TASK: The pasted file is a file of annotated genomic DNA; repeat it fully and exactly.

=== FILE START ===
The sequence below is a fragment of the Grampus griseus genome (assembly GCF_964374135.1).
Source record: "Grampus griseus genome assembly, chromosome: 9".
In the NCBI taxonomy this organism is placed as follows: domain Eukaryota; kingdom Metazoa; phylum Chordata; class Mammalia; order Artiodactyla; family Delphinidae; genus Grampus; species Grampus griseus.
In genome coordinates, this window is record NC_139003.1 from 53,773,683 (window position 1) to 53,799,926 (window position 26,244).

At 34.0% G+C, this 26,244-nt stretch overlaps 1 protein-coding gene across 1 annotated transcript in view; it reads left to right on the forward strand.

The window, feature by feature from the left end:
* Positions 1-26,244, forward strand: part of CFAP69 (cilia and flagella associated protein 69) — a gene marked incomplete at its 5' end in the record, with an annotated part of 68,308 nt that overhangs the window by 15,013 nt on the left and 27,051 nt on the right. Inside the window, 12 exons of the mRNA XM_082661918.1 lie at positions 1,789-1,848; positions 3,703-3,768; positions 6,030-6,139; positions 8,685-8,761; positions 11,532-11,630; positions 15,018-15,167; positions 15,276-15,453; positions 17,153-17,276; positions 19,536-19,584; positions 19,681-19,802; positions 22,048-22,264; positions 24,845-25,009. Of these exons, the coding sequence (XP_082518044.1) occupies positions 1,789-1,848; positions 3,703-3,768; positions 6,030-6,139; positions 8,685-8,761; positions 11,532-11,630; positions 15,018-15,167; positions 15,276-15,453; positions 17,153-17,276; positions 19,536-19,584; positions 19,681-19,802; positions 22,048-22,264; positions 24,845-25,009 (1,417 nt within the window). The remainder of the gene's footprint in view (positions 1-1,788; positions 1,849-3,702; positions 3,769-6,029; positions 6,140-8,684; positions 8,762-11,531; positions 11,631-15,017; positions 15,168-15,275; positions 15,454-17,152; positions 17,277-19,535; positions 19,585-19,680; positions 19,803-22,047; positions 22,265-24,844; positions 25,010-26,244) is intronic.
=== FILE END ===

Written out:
The sequence below is a fragment of the Grampus griseus genome (assembly GCF_964374135.1).
Source record: "Grampus griseus genome assembly, chromosome: 9".
In the NCBI taxonomy this organism is placed as follows: domain Eukaryota; kingdom Metazoa; phylum Chordata; class Mammalia; order Artiodactyla; family Delphinidae; genus Grampus; species Grampus griseus.
In genome coordinates, this window is record NC_139003.1 from 53,773,683 (window position 1) to 53,799,926 (window position 26,244).

At 34.0% G+C, this 26,244-nt stretch overlaps 1 protein-coding gene across 1 annotated transcript in view; it reads left to right on the forward strand.

The window, feature by feature from the left end:
* Positions 1-26,244, forward strand: part of CFAP69 (cilia and flagella associated protein 69) — a gene marked incomplete at its 5' end in the record, with an annotated part of 68,308 nt that overhangs the window by 15,013 nt on the left and 27,051 nt on the right. Inside the window, 12 exons of the mRNA XM_082661918.1 lie at positions 1,789-1,848; positions 3,703-3,768; positions 6,030-6,139; positions 8,685-8,761; positions 11,532-11,630; positions 15,018-15,167; positions 15,276-15,453; positions 17,153-17,276; positions 19,536-19,584; positions 19,681-19,802; positions 22,048-22,264; positions 24,845-25,009. Of these exons, the coding sequence (XP_082518044.1) occupies positions 1,789-1,848; positions 3,703-3,768; positions 6,030-6,139; positions 8,685-8,761; positions 11,532-11,630; positions 15,018-15,167; positions 15,276-15,453; positions 17,153-17,276; positions 19,536-19,584; positions 19,681-19,802; positions 22,048-22,264; positions 24,845-25,009 (1,417 nt within the window). The remainder of the gene's footprint in view (positions 1-1,788; positions 1,849-3,702; positions 3,769-6,029; positions 6,140-8,684; positions 8,762-11,531; positions 11,631-15,017; positions 15,168-15,275; positions 15,454-17,152; positions 17,277-19,535; positions 19,585-19,680; positions 19,803-22,047; positions 22,265-24,844; positions 25,010-26,244) is intronic.